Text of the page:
Part of the chain’s new Strengthening Cities initiative, the funding is part of a larger $10 million, two-year commitment focused on Fresno and five other cities in supporting urban agriculture programs, community farms, and food distribution.
“We’re as eager to listen and learn from our Fresno partners as we are to support them,” said Matt DeCamara, executive director of Rite Aid Healthy Futures. “Together, we can make positive change one city, one neighborhood, one person, one action at a time. We can all be the human spark that drives real progress and uplifts our neighborhoods.”
Funding Will be Split in Two
Fresno Metro Ministry will get the largest chunk — $1.82 million — while FCHIP, a leading multi-sector network addressing health outcomes and inequities in Fresno County, will get $180,000.
The goal of the grants: broaden food access, advance food sovereignty, address food apartheid and ultimately improve health outcomes for children and their families.
These programs will include community gardens, urban farms, school partnerships, hunger-relief efforts, and helping students deal with the trauma of food insecurity.
Fresno Metro Ministry Will Focus on Food Equity and Recovery
Fresno Metro Ministry says it will support several youth-centered programs under the Food to Share project, including enrolling more than 100 students into its Metro Community Garden and Urban Farm after-school and summer gardening and farming programs.
“This is the beginning of an inclusive movement where children and youth will help lead the Fresno community toward a more equitable, healthy, and sustainable local food system.” — Keith Bergthold, executive director of Fresno Metro Ministry
Nearly 250 kids and teens will learn how to shop, cook, eat and enjoy healthier nutritional foods on a limited family budget through Fresno Metro Ministry’s Cooking Matters program.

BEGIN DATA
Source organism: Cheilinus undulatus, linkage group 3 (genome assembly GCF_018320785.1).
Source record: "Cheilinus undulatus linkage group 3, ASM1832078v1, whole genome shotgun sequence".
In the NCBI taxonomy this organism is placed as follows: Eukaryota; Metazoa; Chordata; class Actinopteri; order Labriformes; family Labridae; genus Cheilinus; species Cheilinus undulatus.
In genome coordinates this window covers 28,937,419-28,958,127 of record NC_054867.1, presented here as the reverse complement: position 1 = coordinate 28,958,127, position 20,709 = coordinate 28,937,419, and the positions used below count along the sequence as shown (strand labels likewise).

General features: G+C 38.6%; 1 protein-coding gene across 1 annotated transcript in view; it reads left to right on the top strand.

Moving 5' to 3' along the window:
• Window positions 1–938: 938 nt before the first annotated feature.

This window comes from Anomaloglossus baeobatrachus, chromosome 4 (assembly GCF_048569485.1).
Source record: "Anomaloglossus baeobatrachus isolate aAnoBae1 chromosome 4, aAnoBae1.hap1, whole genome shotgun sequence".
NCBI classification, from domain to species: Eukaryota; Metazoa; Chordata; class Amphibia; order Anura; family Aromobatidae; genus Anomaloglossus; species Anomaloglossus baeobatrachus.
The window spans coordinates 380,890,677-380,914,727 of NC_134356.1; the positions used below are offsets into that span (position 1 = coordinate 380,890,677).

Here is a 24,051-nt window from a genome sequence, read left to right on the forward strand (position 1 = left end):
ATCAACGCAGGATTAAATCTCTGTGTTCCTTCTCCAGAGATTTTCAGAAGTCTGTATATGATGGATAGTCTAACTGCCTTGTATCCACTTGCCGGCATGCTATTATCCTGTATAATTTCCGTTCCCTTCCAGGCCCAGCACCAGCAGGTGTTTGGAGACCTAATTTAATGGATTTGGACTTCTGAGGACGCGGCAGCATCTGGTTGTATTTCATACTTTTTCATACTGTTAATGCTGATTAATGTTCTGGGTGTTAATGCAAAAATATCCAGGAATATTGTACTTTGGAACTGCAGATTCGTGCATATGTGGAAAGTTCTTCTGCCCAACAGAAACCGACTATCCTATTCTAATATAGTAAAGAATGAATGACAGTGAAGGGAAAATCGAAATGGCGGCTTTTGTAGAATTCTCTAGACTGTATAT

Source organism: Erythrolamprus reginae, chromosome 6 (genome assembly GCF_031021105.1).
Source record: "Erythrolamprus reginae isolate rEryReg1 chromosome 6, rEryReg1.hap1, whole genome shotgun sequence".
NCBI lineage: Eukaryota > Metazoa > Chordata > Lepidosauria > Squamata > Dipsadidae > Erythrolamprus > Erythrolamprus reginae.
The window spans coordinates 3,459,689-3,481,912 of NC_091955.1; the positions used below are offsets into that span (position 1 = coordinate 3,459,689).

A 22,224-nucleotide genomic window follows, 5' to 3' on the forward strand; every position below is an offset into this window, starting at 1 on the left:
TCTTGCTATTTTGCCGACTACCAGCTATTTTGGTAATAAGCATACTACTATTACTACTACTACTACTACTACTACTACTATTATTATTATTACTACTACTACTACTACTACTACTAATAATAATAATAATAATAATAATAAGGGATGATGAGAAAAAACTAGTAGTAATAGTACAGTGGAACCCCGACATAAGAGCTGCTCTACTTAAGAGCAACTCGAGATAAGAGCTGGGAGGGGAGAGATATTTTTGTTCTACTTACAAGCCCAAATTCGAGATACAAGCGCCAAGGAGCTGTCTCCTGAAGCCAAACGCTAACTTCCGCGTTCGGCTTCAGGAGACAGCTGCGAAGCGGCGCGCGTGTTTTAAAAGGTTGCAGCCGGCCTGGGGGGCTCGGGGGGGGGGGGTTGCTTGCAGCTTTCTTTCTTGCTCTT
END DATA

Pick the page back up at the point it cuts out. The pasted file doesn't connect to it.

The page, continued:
The funding will also support the Fresno Metro Ministry’s food stewardship, waste prevention and food recovery programs, the development of the Fresno Food Policy Council, and six community organizations supporting students in targeted neighborhoods.
“This is the beginning of an inclusive movement where children and youth will help lead the Fresno community toward a more equitable, healthy, and sustainable local food system,” said Keith Bergthold, executive director of Fresno Metro Ministry.
“Not only are we developing a replicable model that other school communities and cities can scale, but hundreds of young, motivated leaders will emerge from our programs with the mindfulness, team-building skills, and self-awareness it takes to create truly resilient neighborhoods.”
Program Efforts Aim at Easing Youth Trauma
While Fresno Metro Ministry is focused on food efforts, FCHIP will help support youth leadership and education about food insecurity. It will also support service providers with training to be better equipped to mentor and guide youth at risk for toxic stress.
Artie Padilla, a member of the FCHIP leadership team, says toxic stress can have damaging effects on learning, behavior, and health spanning a lifetime.
“By intentionally teaching service providers how to recognize and mitigate the cumulative toll of toxic stress, we can help them develop the positive, nurturing relationships needed to improve children’s health and well-being,” said Padilla.
Food Inequality and Access in Fresno
According to the FCHIPs Healthy Fresno Community Dashboard, nearly 30% of Black families and 25% of Latino families live below the poverty line, compared to 7.6% of white families.
Ironically, while Fresno County is the country’s No. 1 agricultural producer, there are five times as many fast-food restaurants and convenience stores than supermarkets, and transportation limitations keep thousands of Fresno residents from affordable healthy foods.
The U.S. Department of Agriculture identifies 93 census tracts where county residents live more than half a mile (city) or 10 miles (rural) from the nearest grocery store.
In total, more than 800 Fresno students and service providers will benefit from the programs funded by the Strengthening Cities initiative.
“Racial inequities and health disparities across big cities and small towns in the U.S. continue to profoundly affect the lives and futures of tens of millions of Americans every day. ZIP codes have unparalleled consequences for one’s life opportunities and long-term outlook,” said DeCamara.
“The Strengthening Cities initiative will confront the harsh realities of poverty and hunger while impacting many lives and futures. We cannot achieve racial equity if we do not also achieve health equity for all Americans.”